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RCE Podcast Looks at Reproducibility of Scientific Results


 
In this RCE Podcast, Brock Palen and Jeff Squyres discuss Reproducible Neuroscience with RCE Podcast Chris Gorgolewski from Stanford.

“In recent years there has been increasing concern about the reproducibility of scientific results. Because scientific research represents a major public investment and is the basis for many decisions that we make in medicine and society, it is essential that we can trust the results. Our goal is to provide researchers with tools to do better science. Our starting point is in the field of neuroimaging, because that’s the domain where our expertise lies.”

The Stanord center has three overall aims:

  1. Provide researchers with easily accessible tools to analyze their data in ways that focus on the reproducibility of the results. To do this we will leverage high-performance computing resources to allow researchers to understand how their results vary across different analysis approaches and different subsets of their data.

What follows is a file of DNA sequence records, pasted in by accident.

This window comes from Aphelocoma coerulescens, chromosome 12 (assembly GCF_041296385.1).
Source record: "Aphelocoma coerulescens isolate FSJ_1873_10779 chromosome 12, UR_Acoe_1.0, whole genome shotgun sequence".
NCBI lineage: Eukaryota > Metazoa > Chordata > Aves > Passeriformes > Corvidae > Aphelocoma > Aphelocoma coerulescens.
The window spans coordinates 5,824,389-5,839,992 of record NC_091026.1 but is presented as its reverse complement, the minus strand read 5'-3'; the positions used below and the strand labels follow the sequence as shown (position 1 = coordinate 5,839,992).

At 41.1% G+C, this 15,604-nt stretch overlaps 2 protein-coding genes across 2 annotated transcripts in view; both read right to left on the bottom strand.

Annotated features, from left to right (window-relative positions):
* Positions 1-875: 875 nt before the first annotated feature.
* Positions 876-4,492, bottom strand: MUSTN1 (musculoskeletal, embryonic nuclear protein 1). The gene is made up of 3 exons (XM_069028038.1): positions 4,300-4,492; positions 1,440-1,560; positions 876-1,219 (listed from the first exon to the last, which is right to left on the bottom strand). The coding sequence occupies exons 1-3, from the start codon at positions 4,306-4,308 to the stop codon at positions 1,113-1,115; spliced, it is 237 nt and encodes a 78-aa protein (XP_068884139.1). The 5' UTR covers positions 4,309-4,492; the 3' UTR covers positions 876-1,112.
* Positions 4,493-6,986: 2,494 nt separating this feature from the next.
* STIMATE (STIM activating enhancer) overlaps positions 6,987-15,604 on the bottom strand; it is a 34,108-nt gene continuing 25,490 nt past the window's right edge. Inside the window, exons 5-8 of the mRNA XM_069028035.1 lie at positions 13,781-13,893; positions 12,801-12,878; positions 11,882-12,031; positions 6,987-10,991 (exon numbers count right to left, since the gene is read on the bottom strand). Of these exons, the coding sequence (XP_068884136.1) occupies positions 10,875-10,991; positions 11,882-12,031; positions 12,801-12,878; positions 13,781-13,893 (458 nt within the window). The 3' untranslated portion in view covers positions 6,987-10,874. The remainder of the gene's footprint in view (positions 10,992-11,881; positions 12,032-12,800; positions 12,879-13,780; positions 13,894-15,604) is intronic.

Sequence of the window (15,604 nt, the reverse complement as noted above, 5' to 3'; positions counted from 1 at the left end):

2. Provide researchers with a way to easily share their data once the research is published. We have more than five years of experience in sharing of fMRI data, through the OpenfMRI and Neurovault projects. We believe that the sharing of data is essential to scientific transparency and reproducibility, and the work of our center will extend the OpenfMRI project to encompass a complete online data analysis and sharing platform.
  3. Provide researchers with a way to transparently share their analysis workflows. Interpretation of experimental results cannot be performed without deep understanding of what happened to the data. We will expose details (pipelines, parameters, software versions versions etc.) of each analysis to make future replications easier.

Chris Gorgolewski is a co-director of the Stanford Center for Reproducible Neuroscience and a research associate at Stanford University, California, USA. He is interested in enabling new discoveries in human neuroscience by building data-sharing and analysis tools and services, as well as establishing new data standards and data-sharing policies.

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